The first leg was a little daunting. I witnessed a truck overtake another with no regards for us on bikes; he just took up the whole of our lane. I stopped to let him do so. I also saw a car swerve over the two lanes after he passed us. The drivers are mental; you just have to remember that. The blessing was that the road was smooth! The views were lovely, watch when you turn your head as the bike moves too… This cycle took us about one hour ten minutes.
Kieran took us through a very bumpy gravel pathway (the tunnel is out-of-bounds now after a gringo/truck crash). Say goodbye to smooth roads! After that the pathway the Death Road is gravel, rocks, bends and a downhill, oh and a 4,650 metre drop. Craig loved it! Before we fully committed to the downhill, we had to pay our 25 BS / £2.50 for the pleasure.
A majority group vote decided that we would not cycle uphill in altitude (a common result) so we jumped on the bus where Kieran fed us with sandwiches.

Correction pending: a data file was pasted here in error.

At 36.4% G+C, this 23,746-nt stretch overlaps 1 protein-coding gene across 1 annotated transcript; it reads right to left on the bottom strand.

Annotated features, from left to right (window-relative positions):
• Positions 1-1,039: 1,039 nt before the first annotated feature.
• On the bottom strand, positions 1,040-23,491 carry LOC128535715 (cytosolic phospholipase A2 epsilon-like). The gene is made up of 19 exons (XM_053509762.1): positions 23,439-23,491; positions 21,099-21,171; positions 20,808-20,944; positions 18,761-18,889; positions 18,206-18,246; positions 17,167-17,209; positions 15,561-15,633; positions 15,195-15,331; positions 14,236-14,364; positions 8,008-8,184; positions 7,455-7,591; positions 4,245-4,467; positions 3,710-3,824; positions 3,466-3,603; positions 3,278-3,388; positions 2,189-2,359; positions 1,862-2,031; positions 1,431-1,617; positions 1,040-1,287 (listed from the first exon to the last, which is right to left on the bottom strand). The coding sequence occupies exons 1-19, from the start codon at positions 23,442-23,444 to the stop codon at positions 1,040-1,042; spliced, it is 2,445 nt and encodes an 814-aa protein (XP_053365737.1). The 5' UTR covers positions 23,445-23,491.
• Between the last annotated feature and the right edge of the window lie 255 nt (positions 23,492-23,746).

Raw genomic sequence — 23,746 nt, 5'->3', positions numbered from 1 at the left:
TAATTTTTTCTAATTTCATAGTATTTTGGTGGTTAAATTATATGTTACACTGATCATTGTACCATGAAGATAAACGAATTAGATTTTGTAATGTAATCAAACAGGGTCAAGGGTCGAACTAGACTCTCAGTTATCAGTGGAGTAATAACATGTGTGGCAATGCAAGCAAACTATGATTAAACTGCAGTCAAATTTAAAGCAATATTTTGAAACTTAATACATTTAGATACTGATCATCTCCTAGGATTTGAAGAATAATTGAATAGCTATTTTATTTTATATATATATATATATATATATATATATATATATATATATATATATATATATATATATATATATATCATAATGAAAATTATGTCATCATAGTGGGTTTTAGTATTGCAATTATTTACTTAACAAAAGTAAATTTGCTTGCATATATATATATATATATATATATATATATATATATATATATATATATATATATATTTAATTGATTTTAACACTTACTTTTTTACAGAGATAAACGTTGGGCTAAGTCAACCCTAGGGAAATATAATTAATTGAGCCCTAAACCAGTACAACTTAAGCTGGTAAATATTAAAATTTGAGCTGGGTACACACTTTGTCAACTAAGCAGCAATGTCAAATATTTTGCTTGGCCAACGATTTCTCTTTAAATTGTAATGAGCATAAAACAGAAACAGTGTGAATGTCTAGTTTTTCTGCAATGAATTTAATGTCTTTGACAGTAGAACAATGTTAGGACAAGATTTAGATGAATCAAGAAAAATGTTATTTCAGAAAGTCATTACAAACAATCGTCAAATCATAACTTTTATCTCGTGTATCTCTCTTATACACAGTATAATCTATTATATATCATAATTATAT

After lunch, we hit the real Death Road. Kieran hung back with me until I found a bit of confidence. I can’t say I ever fully found it but I did ease up towards the end, two fingers still on the brakes like! Craig flew down, hanging back to check up on me now and again. There were lots of regrouping and photo stops with instruction on how to tackle the next part. Death Road all in all took about three hours.
Whilst entering the town, Yolosa (1200 asl), you are asked to be respectful of the locals and slow down slightly and say ‘hola’. Recently there was a tour guide / local van crash and the local was arrested. The locals blocked the road until he was realised from prison so the tour companies and locals had a meeting and came to an agreement that they would not bolt through the town. This town is the endpoint. Collect your beer, you did it! You now decide whether to pay 200 BS for the zipline (do it!) or head to the animal sanctuary (which you are bussed to).